The world’s wildlife populations have declined by almost 70% in the last 50 years as their habitats have been polluted and cleared by humans.
A coati (Nasua narica) forages on palm fruits in a secondary forest, Panama. Credit: Christian Ziegler, Max Planck Institute of Animal Behavior.
As nations meet this week in Montreal on efforts to address an unprecedented loss of biodiversity — more than a million species are threatened with extinction — a new study published in The Royal Society Journal Philosophical Transactions points to the unique and vital role animals play in reforestation.
Efforts to restore forests have often focused on trees, but the study found that animals play a key role in the recovery of tree species by carrying a wide variety of seeds into previously deforested areas.
The study was conducted by an international team led by Sergio Estrada-Villegas, a postdoctoral associate at the Yale School of the Environment, working with Professor of Tropical Forest Ecology Liza Comita. The project, which examined a series of regenerating forests in central Panama spanning 20 to 100 years post-abandonment, was completed by Estrada-Villegas during his time as a Cullman Fellow in the joint program between YSE and the New York Botanical Garden. The study was published in a special theme issue of the journal that focused on forest landscape restoration as part of the U.N. Decade of Ecosystem Restoration.
“When we talk about forest restoration, people typically think about going out and digging holes and planting seedlings,” Comita says. “That's actually not a very cost-effective or efficient way to restore natural forests. If you have a nearby preserved intact forest, plus you have your animal seed dispersers around, you can get natural regeneration, which is a less costly and labor-intensive approach.”
The research team analyzed a unique, long-term data set from the forest in Barro Colorado Nature Monument in Panama, which is overseen by the Smithsonian Tropical Research Institute, to compare what proportion of tree species in forests were dispersed by animals or other methods, like wind or gravity, and how that changes over time as the forest ages. The team focused on the proportion of plants dispersed by four groups of animals: flightless mammals, large birds, small birds, and bats.
Because the area has been intensely studied by biologists at the Smithsonian for about a century, the research team was able to delve into data stemming back decades, including aerial photographs taken in the 1940s-1950s. The area also presents a unique view into forests where there is very little hunting or logging. The results offer the most detailed data of animal seed dispersal across the longest time frame of natural restoration, according to the study.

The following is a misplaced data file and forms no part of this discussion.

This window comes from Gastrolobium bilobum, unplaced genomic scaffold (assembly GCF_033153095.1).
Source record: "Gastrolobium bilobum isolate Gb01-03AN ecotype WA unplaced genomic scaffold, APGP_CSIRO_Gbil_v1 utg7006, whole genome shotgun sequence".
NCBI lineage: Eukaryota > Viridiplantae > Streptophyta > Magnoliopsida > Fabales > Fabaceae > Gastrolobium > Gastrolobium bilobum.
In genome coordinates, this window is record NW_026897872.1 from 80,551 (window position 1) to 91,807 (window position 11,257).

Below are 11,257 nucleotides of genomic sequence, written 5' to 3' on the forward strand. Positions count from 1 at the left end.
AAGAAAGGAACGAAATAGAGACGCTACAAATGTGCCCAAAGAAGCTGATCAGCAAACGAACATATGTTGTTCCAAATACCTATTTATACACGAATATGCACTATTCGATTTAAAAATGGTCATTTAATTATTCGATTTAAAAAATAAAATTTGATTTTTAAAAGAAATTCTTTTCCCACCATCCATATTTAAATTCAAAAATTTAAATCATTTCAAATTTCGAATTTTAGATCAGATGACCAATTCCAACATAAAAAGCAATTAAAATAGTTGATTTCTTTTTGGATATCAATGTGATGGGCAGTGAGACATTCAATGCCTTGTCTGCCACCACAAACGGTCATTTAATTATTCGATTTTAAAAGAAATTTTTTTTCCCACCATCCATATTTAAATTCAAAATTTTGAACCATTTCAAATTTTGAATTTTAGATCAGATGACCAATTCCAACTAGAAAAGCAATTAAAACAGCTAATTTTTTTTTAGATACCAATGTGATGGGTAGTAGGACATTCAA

The role of flightless animals in seed dispersal across all forest ages, from 20 years to old growth, and the variety of animal species involved were among the most important findings of the study and point to the importance of natural regeneration of forests, Comita and Estrada-Villegas say. In tropical forests, more than 80% of tree species can be dispersed by animals.
The researchers say the findings can serve as a road map for natural regeneration of forests that preserve biodiversity and capture and store carbon at a time when the U.N. Decade of Restoration is highlighting the need for land conservation, and world leaders are working to mitigate climate change stemming from fossil fuel emissions. Forests soak up carbon dioxide from the atmosphere and store it in biomass and soils. Tropical forests, in particular, play an important role in regulating global climate and supporting high plant and animal diversity, the researchers note.
Estrada-Villegas, an ecologist who studies both bats and plants, says the study highlights how crucial animals are to healthy forests.
“In these tropical environments, animals are paramount to a speedy recovery of forests,” says Estrada-Villegas, who has recently joined the faculty of Universidad del Rosario in Bogotá, Colombia.
The study was co-authored by Daisy H. Dent, a tropical ecologist from the Max Planck Institute for Animal Behavior; Pablo Stevenson, of the Universidad de los Andes in Bogota, Columbia; Omar López, of the Smithsonian Tropical Research Institute in Balboa, Panama; and Saara J. DeWalt, chair of the Department of Biological Sciences at Clemson University.
Source: Yale University